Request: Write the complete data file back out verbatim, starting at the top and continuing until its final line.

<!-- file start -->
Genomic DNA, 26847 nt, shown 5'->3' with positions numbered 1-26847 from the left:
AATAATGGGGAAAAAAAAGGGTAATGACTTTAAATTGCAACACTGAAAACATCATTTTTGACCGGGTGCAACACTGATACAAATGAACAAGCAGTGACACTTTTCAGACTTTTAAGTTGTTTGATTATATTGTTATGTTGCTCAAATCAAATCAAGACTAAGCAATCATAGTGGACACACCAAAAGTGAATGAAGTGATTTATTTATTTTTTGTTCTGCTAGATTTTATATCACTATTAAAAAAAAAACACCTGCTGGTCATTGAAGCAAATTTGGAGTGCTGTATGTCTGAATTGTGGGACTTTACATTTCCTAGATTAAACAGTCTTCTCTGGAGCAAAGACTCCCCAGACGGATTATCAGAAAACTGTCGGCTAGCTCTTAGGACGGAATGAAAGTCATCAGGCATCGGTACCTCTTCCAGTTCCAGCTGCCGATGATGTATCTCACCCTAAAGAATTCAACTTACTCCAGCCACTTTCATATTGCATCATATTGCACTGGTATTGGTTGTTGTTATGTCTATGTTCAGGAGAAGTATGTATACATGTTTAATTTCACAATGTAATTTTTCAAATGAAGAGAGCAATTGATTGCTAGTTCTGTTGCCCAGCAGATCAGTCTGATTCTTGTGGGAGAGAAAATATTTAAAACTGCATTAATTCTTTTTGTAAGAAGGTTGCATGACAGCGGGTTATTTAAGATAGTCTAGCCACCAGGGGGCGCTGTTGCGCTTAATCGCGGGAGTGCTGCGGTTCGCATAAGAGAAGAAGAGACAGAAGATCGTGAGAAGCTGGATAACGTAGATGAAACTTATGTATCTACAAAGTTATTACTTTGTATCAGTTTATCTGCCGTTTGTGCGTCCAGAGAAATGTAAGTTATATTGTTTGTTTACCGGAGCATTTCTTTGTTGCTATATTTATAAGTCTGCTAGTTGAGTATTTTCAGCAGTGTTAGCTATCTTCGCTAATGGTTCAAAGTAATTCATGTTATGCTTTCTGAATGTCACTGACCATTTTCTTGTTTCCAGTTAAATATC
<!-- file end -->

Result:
Genomic DNA, 26847 nt, shown 5'->3' with positions numbered 1-26847 from the left:
AATAATGGGGAAAAAAAAGGGTAATGACTTTAAATTGCAACACTGAAAACATCATTTTTGACCGGGTGCAACACTGATACAAATGAACAAGCAGTGACACTTTTCAGACTTTTAAGTTGTTTGATTATATTGTTATGTTGCTCAAATCAAATCAAGACTAAGCAATCATAGTGGACACACCAAAAGTGAATGAAGTGATTTATTTATTTTTTGTTCTGCTAGATTTTATATCACTATTAAAAAAAAAACACCTGCTGGTCATTGAAGCAAATTTGGAGTGCTGTATGTCTGAATTGTGGGACTTTACATTTCCTAGATTAAACAGTCTTCTCTGGAGCAAAGACTCCCCAGACGGATTATCAGAAAACTGTCGGCTAGCTCTTAGGACGGAATGAAAGTCATCAGGCATCGGTACCTCTTCCAGTTCCAGCTGCCGATGATGTATCTCACCCTAAAGAATTCAACTTACTCCAGCCACTTTCATATTGCATCATATTGCACTGGTATTGGTTGTTGTTATGTCTATGTTCAGGAGAAGTATGTATACATGTTTAATTTCACAATGTAATTTTTCAAATGAAGAGAGCAATTGATTGCTAGTTCTGTTGCCCAGCAGATCAGTCTGATTCTTGTGGGAGAGAAAATATTTAAAACTGCATTAATTCTTTTTGTAAGAAGGTTGCATGACAGCGGGTTATTTAAGATAGTCTAGCCACCAGGGGGCGCTGTTGCGCTTAATCGCGGGAGTGCTGCGGTTCGCATAAGAGAAGAAGAGACAGAAGATCGTGAGAAGCTGGATAACGTAGATGAAACTTATGTATCTACAAAGTTATTACTTTGTATCAGTTTATCTGCCGTTTGTGCGTCCAGAGAAATGTAAGTTATATTGTTTGTTTACCGGAGCATTTCTTTGTTGCTATATTTATAAGTCTGCTAGTTGAGTATTTTCAGCAGTGTTAGCTATCTTCGCTAATGGTTCAAAGTAATTCATGTTATGCTTTCTGAATGTCACTGACCATTTTCTTGTTTCCAGTTAAATATC